If you ever find yourself driving a convertible with the top down along a long, desert highway with cacti dotting the barren and a sandy landscape, you should definitely be jamming out to the Allah-Las for the ride. The California psych rockers have managed to bottle up the essence of 1960s psych rock and deliver it to our ears here in the 21st century. At Fishtown’s famed Johnny Brenda’s Sept. 19, the Allah-Las took a sold-out crowd on a sweet ride back in time.
Canadian band TOPS got the night underway with some groovy, laid back indie rock. It’s hard to put a finger on exactly who TOPS sounds like but after hearing a few songs their sound struck me as a kind of indie elevator music or music that plays during “Local on the 8s” on the Weather Channel, but in a good way! Lead singer and keyboardist Jane Penny really showed off her vocal prowess. At times she could sing soft, crooning almost, but then she’d ratchet it up and start to sound a little like Grace Slick of yesteryear. TOPS’ best song of the night was easily “Way to Be Loved;” that song is top notch. Check it out on YouTube (there is a neat music video and everything.) Performed live the song takes on a little more urgency. David Carriere’s guitar work is understated but perfect for the song, with a snazzy little riff that gets stuck in your head for days. Check TOPS out if you get a chance, with two albums under their belt they are coming up fast.
At around 10:30 p.m. the guys from Allah-Las came on stage to a roar of applause. Everything from their vintage guitars to their sharp duds and loafers harkened back to those days of laid-back, sunwashed rockers from the ’60s and ’70s. They kicked off with “Ferus Gallery” a tremendous instrumental track from their second album “Worship the Sun.” It is hard for me to explain just how awesome this song is, but as a top-notch student journalist I will do my darndest to do just that. Two electric guitars work in tandem as the bass line slinks alongside them with the drums ever present off in the background. Then this keyboard part comes in out of nowhere to set the mood before guitarist Pedrum Siadatian rips off a quick little solo. Check out this song I tell you it is something out of the opening montage of an old James Bond movie or something.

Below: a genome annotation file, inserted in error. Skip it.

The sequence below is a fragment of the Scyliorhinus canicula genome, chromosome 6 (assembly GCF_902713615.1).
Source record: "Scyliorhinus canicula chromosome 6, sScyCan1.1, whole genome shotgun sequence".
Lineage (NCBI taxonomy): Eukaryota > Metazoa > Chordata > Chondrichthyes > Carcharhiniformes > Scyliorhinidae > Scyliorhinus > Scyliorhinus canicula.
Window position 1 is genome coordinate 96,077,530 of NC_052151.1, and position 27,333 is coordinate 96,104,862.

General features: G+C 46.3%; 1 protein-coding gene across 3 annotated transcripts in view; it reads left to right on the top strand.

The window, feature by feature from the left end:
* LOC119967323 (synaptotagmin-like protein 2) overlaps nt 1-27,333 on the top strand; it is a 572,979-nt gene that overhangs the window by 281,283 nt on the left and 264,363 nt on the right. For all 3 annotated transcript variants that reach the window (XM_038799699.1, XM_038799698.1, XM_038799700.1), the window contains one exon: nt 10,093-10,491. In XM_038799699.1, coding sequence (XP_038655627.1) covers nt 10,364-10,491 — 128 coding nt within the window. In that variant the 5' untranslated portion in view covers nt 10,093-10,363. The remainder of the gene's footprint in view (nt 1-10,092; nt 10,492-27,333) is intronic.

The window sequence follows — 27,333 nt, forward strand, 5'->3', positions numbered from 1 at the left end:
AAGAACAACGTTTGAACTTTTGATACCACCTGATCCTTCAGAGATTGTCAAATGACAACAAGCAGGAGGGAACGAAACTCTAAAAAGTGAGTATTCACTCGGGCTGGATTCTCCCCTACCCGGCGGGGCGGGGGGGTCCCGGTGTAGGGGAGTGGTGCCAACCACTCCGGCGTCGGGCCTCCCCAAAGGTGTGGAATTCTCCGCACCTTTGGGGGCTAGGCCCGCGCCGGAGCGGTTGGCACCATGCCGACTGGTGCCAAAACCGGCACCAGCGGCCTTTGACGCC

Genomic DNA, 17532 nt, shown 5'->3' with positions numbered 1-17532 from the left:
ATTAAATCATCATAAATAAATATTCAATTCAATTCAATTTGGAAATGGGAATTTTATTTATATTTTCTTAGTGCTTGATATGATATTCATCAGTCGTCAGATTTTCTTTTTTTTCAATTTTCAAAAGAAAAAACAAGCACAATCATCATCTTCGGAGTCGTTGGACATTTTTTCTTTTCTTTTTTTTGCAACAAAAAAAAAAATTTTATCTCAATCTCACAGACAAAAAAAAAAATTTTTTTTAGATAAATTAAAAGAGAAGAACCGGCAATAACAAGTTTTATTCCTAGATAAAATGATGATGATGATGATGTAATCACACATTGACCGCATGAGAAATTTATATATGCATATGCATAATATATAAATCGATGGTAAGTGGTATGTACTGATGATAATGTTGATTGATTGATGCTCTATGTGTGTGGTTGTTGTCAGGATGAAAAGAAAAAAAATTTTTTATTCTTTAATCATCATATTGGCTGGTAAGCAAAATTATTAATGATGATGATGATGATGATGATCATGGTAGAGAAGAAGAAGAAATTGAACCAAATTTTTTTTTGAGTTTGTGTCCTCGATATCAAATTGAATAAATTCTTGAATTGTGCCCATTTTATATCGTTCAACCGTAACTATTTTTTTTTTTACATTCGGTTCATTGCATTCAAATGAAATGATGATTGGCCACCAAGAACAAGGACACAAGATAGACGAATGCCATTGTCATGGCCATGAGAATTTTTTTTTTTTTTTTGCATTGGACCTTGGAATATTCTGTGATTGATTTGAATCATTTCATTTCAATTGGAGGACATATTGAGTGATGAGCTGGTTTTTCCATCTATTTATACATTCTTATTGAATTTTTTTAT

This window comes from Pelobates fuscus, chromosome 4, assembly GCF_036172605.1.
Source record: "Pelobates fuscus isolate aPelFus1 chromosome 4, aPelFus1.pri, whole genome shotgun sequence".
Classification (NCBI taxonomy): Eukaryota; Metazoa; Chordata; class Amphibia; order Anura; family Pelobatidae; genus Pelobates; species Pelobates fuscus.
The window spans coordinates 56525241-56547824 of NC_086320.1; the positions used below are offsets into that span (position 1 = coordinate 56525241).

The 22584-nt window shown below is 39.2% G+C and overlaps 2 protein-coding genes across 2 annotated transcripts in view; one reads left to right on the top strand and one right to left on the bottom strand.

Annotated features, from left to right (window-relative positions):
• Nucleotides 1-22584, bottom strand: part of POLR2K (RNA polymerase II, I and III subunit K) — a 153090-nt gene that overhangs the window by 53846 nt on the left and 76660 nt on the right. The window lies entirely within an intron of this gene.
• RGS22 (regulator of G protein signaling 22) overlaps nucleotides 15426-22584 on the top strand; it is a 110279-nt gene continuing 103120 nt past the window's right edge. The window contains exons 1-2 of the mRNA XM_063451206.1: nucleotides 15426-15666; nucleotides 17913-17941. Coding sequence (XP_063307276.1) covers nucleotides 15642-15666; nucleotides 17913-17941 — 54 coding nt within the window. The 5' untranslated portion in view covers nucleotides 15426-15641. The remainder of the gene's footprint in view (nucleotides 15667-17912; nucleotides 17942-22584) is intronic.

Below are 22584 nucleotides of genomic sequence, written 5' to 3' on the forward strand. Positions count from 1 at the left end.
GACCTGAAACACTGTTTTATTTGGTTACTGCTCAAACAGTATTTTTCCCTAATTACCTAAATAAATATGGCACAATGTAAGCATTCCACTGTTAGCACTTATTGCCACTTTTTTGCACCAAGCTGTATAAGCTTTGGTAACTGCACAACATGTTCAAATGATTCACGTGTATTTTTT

The group’s vocal skills are out of this world. There are harmonized backing vocals on tracks like “Follow You Down” or “Calm Me Down” that draw similarities to the Beatles. Each main band member took a turn or two on lead vocals, relieving lead singer Miles Michaud of his duties now and again. Drummer Matthew Correia was a delightful surprise on main vocals on the aforementioned “Calm Me Down” (while playing drums to boot) as well as during “Long Journey” (where Correia came to the front as Michaud took over on drums). You don’t see many bands doing vocal work like the Allah-Las and it is a real treat to see live.
The Allah-Las’ latest album “Calico Review” channels even more of a Western, Texas vibe especially on songs like “Strange Heat” and “Famous Phone Figure.” “Could Be You” is my favorite song from “Calico Review” and it did not disappoint live. For all the merits that “Calico Review” has, it was older tracks from their self-titled first album that rocked the hardest. “Tell Me (What’s on Your Mind)” blew my doors right off. Michaud really goes for it while singing the bridge, exuding this raw, unbridled energy that was almost like electricity in the air. He brought the same kind of energy to play the tambourine during the band’s final song, “Every Girl.” It was the perfect way to end the night.
The Allah-Las packed a sold-out Johnny Brenda’s crowd in a time machine and unloaded them in middle of the psychedelic rock era. It was a pure pleasure to experience the band’s 21st century reinvention of the rock ‘n’ roll of a bygone era. There is something beautiful in the vibe and atmosphere that the guys from Allah-Las create and it is most definitely something you should take the opportunity to check out, whether it be hearing them in person, through headphones or through your car’s speakers on a long, sunny drive.